Book Review: Tune in by Mark Lewisohn
by Mark Lewisohn
(I loved this yeah, yeah, yeah.)
Not just fiction can be a saga. Sometimes you even find one in a biography. Tune In by Mark Lewisohn is such a book, an astounding piece of research detailing the early history of the Beatles. In order to fully understand who a person is you have to know where he or she came from and the effect of people and places on their decisions. The author doesn’t skimp on details. In the beginning, he delves into the Beatles’ family histories back several generations with as much enthusiasm as he describes hardscrabble life in Britain after the war and, in particular, the inhabitants of down-and-out Liverpool. The development of a unique sound appears to have as much to do with social and economic reasons as musicianship.
Different biographical threads weave together a musical tapestry, and surprising details emerge. All of the Beatles started by playing skiffle music made with an assortment of store bought and homemade instruments, the Liverpool version of a hootenanny. None of the Beatles had more than a smattering of music lessons with a teacher. John’s first stringed instrument was a banjo that he learned to play from his mother. As the banjo has four strings and the guitar six, he could only play four-stringed guitar until Paul and George showed him how. Ringo, like Paul, was naturally left-handed, but was forced to use his right by his crazy granny who thought lefties were possessed by the devil. Every time young George heard about a musician who could play a new chord, he’d track him down, knock on the door, and ask to be shown. Paul wrote the original draft of “When I’m Sixty-Four” when he was fifteen. From the birth of their signature haircuts in 1961 to the signing of manager, Brian Epstein, and the production of their first single by George Martin, this book covers it all.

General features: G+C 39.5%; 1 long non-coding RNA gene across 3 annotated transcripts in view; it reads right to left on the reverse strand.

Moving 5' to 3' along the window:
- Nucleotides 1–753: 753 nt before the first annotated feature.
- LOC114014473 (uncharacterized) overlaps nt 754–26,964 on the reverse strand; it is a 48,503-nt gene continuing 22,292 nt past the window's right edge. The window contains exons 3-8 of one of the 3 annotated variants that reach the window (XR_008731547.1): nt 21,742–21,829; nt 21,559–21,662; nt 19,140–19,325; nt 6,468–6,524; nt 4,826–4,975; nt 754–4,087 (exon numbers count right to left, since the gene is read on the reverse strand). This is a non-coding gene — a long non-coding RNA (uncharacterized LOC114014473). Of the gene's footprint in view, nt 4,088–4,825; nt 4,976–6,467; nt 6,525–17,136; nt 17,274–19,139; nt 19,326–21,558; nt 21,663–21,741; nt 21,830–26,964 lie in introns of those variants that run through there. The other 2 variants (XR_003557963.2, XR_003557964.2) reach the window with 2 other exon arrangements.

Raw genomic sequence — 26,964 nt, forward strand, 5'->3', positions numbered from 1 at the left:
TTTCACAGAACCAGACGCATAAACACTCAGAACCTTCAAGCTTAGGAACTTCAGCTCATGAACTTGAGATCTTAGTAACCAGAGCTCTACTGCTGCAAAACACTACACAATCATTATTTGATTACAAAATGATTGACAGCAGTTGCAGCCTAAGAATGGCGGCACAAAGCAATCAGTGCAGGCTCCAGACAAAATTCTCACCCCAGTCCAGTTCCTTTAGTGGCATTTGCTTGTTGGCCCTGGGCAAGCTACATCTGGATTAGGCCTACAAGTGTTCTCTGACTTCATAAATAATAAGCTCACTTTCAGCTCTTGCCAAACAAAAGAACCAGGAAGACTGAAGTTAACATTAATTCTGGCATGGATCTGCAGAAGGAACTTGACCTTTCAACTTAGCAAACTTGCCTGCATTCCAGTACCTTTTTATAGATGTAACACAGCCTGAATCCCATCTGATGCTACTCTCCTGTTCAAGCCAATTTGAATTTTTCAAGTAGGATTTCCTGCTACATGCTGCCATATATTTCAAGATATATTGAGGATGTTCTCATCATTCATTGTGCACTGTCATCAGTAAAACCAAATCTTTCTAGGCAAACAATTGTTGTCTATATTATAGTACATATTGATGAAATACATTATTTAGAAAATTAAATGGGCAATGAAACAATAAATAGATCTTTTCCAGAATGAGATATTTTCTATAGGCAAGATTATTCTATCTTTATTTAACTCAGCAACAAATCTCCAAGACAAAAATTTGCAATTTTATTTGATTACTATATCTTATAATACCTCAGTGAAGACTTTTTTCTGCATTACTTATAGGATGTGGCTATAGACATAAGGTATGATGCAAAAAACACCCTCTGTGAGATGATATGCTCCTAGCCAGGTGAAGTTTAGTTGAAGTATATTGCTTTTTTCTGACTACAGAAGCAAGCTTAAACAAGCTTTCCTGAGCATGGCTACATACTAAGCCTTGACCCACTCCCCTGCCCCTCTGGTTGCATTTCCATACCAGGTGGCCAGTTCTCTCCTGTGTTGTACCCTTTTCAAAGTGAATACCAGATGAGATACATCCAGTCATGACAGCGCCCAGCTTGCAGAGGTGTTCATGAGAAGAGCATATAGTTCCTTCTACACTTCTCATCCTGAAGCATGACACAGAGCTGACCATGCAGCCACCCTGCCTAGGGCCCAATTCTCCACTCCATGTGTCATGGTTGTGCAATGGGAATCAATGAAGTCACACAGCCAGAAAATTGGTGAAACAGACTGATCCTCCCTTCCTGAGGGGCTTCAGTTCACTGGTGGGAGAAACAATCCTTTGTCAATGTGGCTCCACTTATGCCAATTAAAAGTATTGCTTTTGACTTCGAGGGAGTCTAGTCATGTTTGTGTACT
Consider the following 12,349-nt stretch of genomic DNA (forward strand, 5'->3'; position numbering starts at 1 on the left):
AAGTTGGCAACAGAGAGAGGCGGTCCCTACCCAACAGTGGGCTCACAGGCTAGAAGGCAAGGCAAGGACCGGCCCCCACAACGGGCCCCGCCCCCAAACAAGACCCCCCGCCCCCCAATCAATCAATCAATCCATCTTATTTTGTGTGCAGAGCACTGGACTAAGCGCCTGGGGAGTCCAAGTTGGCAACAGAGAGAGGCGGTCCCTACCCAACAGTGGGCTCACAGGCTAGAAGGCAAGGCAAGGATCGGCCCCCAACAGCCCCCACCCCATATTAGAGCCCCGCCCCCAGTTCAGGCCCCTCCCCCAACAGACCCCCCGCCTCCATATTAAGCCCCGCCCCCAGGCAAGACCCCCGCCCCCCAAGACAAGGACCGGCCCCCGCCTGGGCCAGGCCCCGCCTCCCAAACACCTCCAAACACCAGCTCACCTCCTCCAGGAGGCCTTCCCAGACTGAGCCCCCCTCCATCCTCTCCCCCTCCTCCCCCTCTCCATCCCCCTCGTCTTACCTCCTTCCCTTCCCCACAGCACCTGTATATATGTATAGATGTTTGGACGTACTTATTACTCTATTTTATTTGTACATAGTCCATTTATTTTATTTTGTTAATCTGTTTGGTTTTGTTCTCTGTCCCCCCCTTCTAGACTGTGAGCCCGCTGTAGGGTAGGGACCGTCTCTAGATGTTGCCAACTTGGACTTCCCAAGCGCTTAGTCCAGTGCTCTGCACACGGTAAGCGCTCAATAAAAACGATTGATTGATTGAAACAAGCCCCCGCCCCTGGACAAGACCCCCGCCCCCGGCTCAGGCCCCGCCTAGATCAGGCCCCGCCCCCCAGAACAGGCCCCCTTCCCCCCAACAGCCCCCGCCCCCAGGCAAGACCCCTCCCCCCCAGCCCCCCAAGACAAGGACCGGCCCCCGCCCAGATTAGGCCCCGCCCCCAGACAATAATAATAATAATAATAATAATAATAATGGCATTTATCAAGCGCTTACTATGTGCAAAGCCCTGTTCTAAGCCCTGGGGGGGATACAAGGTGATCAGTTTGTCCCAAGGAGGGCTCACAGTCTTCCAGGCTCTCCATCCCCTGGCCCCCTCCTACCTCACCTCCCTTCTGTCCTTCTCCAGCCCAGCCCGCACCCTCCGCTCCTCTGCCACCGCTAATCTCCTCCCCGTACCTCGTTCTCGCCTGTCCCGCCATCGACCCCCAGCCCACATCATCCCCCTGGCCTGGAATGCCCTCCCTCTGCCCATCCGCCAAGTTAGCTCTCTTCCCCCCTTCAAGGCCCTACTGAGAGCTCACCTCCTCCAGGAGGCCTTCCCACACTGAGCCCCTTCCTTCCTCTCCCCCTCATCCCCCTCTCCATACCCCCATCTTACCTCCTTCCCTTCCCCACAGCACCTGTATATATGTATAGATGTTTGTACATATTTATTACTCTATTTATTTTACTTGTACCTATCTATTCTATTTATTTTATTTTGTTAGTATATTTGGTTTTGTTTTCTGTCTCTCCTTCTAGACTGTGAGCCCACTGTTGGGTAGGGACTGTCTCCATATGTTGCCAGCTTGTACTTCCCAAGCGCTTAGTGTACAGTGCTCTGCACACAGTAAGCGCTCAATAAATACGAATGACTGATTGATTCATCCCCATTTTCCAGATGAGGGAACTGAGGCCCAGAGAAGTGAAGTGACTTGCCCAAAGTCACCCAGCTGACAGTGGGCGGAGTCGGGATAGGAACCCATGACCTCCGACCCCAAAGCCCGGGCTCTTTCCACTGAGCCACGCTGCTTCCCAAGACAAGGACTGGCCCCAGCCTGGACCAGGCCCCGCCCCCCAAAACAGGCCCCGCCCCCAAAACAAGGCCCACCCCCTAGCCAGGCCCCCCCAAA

Many musicians came and went with the group before the Beatles became John, Paul George, and Ringo, but they went through a lot of names too; The Quarry Men, The Quarrymen, the Beetles, the Silver Beetles, among others. What comes through loud and clear in Tuning In was the Beatles were unique. No other group had three guitarists and a drummer. No other group had all three sing lead and harmony. No other group at the time dared to write their own songs. Admiration for all the band members at overcoming great odds is evident, but Lewisohn doesn’t gloss over the darker aspects of their personalities. School always took a back seat to music. Drinking, drugs, and casual sex were part of their lives at an early age. John, who many recall as a hippie in his bed-in with Yoko, was a bit of a thug and could be callous and cruel to women.
This book is neither dull nor dry, but not for the biographically faint of heart. At over 700 pages it ends in December 1962. Ringo has been part of the group less than six months, the Beatles haven’t released their first album yet, and no one in America knows their name. Other volumes will continue the story, but this is a must-read for anyone with a deep interest in music, especially the early history of rock and roll.
I received this from Blogging for Books in exchange for a review.